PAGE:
Marek Meristo

Senior Lecturer

Department of
Visiting address
Haraldsgatan 1
41314 Göteborg
Postal address
Box 500
40530 Göteborg

About Marek Meristo


Ph.D. in Psychology, University of Gothenburg, 2007. Marie Curie research fellow at University of Trento, Italy, 2011-2014. Researcher, Kyoto University, Japan, 2014. Researcher, University of Gothenburg, since 2008. Researcher, City University London, since 2017. Senior lecturer, University of Gothenburg, since 2018.

Research interests

I study the development of social cognition, particularly how children growing up in different social contexts develop their understanding of other people, and what are the very basic social concepts that enable the cultural learning. Much of my research is devoted to studying preverbal deafness, where children have very limited access to communication and no opportunities to learn from their environment. More recent research includes also traditional small-scale societies, where children are introduced to different social concepts and learn from an environment with different social practices.

Current research

On the origins of theory of mind – conversational input and belief attribution in deaf/hard-of-hearing and hearing infants. This study examines early interaction involving deaf / hearing parents and their deaf / hearing pre-school children. Specifically, we look at how conversations about mental states contribute to the development of theory of mind (ToM). ToM is the ability to understand our own and others’ inner experiences in terms of mental states such as beliefs and desires, it contributes to sophisticated forms of human interaction and provides a basis for understanding others’ actions. Our results underscore the impact of experiential learning in the form of early language-based dialogue on the foundational and implicit understanding of mental-state driven actions.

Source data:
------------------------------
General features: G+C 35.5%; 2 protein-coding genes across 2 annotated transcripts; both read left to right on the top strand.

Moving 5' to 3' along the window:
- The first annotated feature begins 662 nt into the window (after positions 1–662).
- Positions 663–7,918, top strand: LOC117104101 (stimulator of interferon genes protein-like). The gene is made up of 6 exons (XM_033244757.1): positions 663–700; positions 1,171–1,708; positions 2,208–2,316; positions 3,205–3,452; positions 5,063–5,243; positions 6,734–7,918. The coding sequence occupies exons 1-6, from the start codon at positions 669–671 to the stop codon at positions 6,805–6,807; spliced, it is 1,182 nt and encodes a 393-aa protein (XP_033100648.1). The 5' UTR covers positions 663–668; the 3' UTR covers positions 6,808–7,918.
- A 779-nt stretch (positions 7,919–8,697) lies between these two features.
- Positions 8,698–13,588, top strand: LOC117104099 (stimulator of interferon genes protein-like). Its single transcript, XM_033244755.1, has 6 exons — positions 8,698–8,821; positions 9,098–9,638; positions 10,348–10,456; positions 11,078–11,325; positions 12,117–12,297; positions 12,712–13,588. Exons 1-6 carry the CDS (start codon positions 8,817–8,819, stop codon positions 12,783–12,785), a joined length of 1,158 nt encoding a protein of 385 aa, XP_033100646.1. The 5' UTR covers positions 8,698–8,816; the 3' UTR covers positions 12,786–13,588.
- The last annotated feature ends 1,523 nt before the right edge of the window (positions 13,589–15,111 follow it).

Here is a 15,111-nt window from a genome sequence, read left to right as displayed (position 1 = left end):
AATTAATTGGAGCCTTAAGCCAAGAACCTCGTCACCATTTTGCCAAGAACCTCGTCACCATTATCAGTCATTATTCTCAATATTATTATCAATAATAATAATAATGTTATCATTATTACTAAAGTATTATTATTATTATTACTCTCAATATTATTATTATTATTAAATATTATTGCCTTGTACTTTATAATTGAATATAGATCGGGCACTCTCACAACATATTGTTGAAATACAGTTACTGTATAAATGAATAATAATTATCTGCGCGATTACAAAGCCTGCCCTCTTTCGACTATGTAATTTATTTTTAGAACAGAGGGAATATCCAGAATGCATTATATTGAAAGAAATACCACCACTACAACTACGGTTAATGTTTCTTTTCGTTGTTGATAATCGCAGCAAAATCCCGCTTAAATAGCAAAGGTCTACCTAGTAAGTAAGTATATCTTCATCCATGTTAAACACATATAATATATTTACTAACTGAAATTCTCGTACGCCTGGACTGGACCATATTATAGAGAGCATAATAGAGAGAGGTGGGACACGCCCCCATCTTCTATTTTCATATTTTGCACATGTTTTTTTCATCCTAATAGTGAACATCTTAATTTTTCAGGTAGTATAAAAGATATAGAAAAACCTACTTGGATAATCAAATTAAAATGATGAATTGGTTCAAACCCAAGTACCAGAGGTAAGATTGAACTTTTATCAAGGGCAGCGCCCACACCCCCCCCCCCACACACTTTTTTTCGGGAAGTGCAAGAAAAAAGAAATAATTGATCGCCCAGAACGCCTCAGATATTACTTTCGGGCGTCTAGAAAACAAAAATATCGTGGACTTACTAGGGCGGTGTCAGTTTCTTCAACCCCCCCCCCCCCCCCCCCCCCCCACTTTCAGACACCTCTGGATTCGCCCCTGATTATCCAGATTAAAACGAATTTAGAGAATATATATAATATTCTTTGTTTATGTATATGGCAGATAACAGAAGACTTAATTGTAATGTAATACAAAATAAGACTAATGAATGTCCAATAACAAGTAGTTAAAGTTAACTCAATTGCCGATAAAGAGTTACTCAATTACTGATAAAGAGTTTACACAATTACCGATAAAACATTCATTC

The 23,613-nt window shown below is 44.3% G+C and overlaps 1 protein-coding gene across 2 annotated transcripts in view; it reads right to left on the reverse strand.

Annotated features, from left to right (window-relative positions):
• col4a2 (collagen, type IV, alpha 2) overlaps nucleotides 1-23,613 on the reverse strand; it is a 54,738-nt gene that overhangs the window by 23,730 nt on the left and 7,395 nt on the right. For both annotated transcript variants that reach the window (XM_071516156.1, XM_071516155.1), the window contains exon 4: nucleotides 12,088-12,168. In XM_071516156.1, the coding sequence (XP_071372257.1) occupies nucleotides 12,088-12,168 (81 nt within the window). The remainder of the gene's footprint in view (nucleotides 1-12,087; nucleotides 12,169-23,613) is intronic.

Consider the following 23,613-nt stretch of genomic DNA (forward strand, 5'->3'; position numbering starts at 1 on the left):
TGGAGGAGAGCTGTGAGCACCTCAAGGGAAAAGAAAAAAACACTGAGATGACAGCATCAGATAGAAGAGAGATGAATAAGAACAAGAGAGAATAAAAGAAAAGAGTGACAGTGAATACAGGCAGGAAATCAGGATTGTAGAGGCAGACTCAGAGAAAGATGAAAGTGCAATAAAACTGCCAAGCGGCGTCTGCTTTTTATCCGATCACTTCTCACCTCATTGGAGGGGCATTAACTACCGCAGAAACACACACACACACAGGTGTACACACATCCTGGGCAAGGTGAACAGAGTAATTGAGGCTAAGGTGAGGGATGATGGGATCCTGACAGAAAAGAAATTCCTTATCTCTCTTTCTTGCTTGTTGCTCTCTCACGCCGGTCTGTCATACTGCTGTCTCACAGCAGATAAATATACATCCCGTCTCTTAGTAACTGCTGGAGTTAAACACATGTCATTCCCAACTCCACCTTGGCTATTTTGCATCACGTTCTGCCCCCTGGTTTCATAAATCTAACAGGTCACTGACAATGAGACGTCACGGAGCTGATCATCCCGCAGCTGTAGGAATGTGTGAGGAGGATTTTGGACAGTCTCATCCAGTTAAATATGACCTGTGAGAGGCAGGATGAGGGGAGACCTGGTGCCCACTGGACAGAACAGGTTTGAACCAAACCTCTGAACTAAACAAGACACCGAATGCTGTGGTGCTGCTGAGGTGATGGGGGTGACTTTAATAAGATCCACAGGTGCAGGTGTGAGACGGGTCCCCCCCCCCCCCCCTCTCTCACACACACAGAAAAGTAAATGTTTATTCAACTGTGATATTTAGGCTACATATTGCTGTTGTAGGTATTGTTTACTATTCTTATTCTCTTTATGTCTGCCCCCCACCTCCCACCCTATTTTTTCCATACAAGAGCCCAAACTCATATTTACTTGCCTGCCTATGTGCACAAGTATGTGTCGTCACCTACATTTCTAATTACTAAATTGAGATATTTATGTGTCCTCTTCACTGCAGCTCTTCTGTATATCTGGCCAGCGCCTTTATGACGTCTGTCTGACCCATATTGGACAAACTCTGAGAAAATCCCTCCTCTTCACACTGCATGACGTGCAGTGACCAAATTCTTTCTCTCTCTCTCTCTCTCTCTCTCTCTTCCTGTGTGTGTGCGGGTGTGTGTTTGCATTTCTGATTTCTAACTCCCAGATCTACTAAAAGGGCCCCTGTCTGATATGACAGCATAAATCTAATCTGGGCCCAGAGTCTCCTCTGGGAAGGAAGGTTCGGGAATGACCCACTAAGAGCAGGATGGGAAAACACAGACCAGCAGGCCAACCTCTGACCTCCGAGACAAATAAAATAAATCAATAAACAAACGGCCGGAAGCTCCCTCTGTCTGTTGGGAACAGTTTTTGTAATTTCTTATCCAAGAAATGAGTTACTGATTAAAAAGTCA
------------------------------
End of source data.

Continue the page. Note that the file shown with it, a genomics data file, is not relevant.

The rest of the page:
On the origins of fairness: Infants’ expectations of distributive justice in traditional non-Western societies. The aim of this project is to test the hypothesis that infants’ sense of fairness emerges as part of an evolved adaptation for moral reasoning that is universal to the humans. We will do this by including infants and toddlers from traditional, small-scale, non-Western societies from Samburu and Luo ethnic groups from Kenya, and from the Marquesan Islands in French Polynesia, as well as two groups from Western countries, i.e. Sweden and the US. Infants will see short non-verbal cartoon movies about resource distribution and their competence will be measured via their eye movements and looking times with a portable near infrared eye tracker. The project is expected to provide new data to contribute to the ongoing debate about the human moral origins.